• Make sure that you have enough calorie intake. Surprisingly enough, athletics takes calories. A lot of calories. Often in today’s culture everyone hears about not eating too much, but the other side of the spectrum is very much a reality too. There is absolutely no way to reach your athletic potential if you are not consuming enough calories. The benefit of this is that you can eat. Although be careful to not get too caught up in calories, eat when you are hungry and be sure to make your calories quality ones that are packed with nutrients.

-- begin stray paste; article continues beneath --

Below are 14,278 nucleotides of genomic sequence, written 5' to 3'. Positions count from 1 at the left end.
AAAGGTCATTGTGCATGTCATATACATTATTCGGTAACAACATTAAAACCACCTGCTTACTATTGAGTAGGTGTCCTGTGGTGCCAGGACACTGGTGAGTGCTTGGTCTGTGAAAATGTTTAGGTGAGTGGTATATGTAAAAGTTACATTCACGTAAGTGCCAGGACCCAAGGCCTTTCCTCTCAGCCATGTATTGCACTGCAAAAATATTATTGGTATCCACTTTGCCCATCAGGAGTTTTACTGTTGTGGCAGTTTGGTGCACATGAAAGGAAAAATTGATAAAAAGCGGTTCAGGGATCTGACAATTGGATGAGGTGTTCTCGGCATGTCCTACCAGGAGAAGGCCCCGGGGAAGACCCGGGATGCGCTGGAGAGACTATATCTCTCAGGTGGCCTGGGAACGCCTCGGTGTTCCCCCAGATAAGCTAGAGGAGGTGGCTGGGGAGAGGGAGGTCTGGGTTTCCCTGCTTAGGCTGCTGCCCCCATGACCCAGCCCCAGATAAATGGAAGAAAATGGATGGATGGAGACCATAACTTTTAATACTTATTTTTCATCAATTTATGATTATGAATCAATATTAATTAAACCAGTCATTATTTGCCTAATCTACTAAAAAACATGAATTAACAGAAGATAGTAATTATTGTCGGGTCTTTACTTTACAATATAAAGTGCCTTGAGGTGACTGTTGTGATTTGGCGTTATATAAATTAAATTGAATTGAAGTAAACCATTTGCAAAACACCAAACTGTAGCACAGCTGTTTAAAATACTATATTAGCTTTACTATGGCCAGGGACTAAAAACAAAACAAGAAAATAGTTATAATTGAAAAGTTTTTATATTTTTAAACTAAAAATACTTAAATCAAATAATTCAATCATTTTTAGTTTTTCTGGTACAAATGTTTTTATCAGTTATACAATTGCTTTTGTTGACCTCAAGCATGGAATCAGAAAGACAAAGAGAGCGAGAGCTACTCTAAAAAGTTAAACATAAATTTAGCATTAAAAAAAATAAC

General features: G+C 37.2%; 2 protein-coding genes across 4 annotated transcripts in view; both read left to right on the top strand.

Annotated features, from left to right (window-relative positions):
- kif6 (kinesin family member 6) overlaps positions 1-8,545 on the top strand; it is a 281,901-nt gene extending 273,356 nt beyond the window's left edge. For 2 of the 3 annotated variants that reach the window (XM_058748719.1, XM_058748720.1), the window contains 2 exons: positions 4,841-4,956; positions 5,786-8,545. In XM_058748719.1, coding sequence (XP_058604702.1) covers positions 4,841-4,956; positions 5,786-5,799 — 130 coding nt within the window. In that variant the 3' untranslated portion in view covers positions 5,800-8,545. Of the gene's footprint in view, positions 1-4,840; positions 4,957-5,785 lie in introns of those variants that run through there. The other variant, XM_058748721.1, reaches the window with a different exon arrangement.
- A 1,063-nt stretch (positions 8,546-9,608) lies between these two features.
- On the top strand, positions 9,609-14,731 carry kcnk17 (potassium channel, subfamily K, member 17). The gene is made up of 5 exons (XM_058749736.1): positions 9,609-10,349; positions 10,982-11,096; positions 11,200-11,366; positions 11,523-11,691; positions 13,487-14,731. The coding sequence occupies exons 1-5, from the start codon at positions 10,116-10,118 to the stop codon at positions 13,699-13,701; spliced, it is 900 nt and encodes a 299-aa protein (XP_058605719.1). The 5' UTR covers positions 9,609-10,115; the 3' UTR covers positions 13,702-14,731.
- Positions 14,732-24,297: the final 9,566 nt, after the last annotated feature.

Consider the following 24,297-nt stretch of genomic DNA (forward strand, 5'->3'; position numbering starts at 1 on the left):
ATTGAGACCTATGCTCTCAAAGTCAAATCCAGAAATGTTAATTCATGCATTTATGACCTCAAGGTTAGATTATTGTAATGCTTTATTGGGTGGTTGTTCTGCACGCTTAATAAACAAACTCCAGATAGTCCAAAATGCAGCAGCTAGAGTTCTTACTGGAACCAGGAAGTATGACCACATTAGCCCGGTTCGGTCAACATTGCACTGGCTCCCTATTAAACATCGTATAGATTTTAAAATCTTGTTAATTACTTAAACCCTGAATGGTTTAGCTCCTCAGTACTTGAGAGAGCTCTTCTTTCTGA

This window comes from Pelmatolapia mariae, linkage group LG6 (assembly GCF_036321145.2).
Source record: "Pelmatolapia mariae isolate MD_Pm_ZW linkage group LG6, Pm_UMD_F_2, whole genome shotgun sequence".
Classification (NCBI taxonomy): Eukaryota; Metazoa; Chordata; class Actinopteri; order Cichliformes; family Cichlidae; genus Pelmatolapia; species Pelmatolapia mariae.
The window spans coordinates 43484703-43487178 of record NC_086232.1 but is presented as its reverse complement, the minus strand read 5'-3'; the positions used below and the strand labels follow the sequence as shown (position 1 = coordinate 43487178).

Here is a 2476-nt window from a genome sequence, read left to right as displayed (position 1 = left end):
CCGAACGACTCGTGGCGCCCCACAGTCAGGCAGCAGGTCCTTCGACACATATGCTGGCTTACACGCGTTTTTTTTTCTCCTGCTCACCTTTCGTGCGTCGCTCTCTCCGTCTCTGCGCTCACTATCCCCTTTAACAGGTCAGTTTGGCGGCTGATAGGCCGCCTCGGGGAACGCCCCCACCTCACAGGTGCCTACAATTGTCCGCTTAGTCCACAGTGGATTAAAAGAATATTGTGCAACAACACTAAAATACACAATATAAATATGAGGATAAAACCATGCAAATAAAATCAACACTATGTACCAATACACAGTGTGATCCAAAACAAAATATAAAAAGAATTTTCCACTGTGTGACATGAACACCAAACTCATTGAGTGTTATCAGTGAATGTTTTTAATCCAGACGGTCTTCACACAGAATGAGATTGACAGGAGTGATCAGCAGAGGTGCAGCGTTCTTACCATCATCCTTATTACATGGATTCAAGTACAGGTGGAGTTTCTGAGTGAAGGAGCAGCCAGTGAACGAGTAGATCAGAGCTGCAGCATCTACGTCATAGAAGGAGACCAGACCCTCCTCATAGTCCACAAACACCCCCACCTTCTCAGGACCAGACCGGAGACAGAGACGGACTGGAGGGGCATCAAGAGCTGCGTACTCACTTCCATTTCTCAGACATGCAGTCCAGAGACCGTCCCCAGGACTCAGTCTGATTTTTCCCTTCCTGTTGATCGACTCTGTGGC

• Hydrate. When you live in Colorado, water is a must-have. There is no season that you can’t get dehydrated in because in the winter it is dry and the summer is hot, and then because it is Colorado the weather in the spring and fall can be, and is, everything imaginable. Your body is made up of about 60% water with the heart and lungs both being higher proportions. Without proper hydration you can get anything from depleted performance to cramps to heat stroke. “They always tend to take too much of something and not enough of something else.“I think the main thing that I see is when people have low blood sugar. You feel faint and feel like they are gonna pass out when they are working out, especially when it is hot out and they are sweating a lot and get dehydrated. Not only the food part but also the hydration part,” Espinosa said. Water and hydration is not only important for vegans, it is crucial for all athletes.